Security is a big concern for all of us, but mostly we worry about keeping intruders out — out of our computers, our phones and our internet connections.
What if the problem were reversed, and someone was trying to keep us out? As it turns out, they are.
In December, I was the victim of a “false positive” — the name for what happens when someone’s computer security software blocks something innocent instead of something harmful.
My “false positive” occurred when I used my credit card to buy a $7.45 children’s book (“Mister Dog” by Margaret Wise Brown) from Fishpond.com. The firm, a New Zealand-based seller of books, electronics and more, ships to U.S. customers from a California distribution center.
When the book hadn’t arrived by February, I e-mailed the company’s customer-service team and was told, “We can confirm that your order was flagged by our fraud team and subsequently canceled in error.”
I was surprised because my credit card history is good. Then I began thinking about how e-commerce security software might view me. If it could tap into databases of recent security breaches, it might see that I had been peripherally involved in one. A few months ago, my bank replaced my debit card following a data breach at a coffee-shop company whose stores I frequent. Maybe the Fishpond.com security software had flagged the coffee-shop incident as a risk — for all it knew, a thief might have stolen all my charge cards, including the one I was using to buy “Mister Dog.”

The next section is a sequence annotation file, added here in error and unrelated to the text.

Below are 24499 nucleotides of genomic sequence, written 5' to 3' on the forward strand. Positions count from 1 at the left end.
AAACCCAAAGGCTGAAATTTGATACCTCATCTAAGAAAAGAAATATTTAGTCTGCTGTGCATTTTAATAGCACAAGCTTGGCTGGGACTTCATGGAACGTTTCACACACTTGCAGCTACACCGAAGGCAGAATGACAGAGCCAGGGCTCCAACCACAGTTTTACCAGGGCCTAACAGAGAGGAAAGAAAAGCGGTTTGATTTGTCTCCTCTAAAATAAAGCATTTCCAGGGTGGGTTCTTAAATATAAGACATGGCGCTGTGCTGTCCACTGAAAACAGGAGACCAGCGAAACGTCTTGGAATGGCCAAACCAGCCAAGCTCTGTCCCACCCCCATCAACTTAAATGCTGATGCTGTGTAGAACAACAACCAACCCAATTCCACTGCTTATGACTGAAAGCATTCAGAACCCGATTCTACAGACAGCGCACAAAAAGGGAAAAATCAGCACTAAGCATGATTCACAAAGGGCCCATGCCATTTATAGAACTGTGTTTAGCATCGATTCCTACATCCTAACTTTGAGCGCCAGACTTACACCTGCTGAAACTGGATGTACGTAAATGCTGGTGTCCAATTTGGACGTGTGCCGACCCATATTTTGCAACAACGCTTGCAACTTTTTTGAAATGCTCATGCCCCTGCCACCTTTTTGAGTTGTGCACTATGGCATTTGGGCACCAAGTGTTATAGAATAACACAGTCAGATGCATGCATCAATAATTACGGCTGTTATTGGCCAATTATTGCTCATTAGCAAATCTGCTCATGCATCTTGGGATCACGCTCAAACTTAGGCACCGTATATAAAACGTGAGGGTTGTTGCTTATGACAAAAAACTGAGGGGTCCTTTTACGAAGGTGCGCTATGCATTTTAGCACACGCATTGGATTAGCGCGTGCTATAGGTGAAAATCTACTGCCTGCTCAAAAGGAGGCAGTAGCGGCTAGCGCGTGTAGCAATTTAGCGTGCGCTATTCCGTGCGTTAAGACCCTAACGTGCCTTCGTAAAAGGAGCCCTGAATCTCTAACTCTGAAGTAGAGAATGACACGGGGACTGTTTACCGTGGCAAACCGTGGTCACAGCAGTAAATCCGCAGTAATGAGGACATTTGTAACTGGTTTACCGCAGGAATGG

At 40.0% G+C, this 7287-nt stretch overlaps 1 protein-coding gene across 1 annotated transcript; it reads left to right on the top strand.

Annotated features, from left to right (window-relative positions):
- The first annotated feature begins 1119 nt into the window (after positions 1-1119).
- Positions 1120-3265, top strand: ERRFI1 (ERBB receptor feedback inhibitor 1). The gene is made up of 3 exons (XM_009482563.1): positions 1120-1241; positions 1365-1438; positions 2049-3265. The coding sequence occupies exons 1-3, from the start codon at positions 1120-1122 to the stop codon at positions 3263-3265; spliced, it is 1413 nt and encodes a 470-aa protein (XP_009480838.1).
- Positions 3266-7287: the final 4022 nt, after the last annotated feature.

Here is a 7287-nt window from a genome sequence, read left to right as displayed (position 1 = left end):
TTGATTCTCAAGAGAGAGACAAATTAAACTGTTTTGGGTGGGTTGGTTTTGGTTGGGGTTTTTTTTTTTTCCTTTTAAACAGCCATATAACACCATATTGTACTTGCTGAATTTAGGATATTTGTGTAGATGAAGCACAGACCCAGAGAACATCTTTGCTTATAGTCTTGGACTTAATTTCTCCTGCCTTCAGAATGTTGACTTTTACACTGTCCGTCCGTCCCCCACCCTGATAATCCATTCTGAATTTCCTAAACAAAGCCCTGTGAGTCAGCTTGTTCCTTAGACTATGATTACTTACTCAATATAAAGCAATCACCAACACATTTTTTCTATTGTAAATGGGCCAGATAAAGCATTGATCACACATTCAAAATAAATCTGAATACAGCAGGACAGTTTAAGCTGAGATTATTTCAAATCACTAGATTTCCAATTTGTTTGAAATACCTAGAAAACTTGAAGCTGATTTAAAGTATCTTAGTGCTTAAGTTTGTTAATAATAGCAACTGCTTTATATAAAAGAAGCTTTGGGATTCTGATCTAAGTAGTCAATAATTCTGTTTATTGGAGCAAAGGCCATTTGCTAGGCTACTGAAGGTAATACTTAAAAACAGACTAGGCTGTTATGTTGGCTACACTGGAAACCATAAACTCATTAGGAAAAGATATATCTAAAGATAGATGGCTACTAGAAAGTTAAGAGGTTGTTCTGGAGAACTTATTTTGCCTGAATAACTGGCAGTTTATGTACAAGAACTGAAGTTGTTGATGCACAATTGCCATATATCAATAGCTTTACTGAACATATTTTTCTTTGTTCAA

So maybe Fishpond.com was just being careful, and I should be impressed. Besides, Fishpond seemed willing to correct their mistake. They asked that I place a new book order, then e-mail customer service a copy of the new order number and “a scanned copy of a current utility bill with your name and address as proof of delivery address.”
I did that. Fishpond.com promptly e-mailed to say “We will ask our fraud team to review it. If they are satisfied with the information supplied, you will be able to create a new order online.”
I heard nothing more, so in early March I e-mailed Fishpond again. I was told that my information had been passed on for review, and that I should allow one to two working days for further updates. Further, I shouldn’t place a new order until I received confirmation from them.
That was two weeks ago. I still don’t know if my credit card will be accepted. If it isn’t, will that information go into someone’s financial database and affect me in the future?
Who’s at fault here? E-commerce security software everywhere that isn’t up to the task. Experts say that, when in doubt, such software cancels a transaction. A 2017 study by the Merchant Risk Council, a trade association, says this happens in 2.6 percent of all online orders because retailers have made their fraud detection software more restrictive (see tinyurl.com/yy9c9yc5).
Another expert estimates false positives cause more than $8 billion in lost sales annually for U.S. retailers (see tinyurl.com/ycso4ecl).
It’s unclear whether consumers can do anything about the problem of false positives. But something needs to change before that security software does real financial harm.
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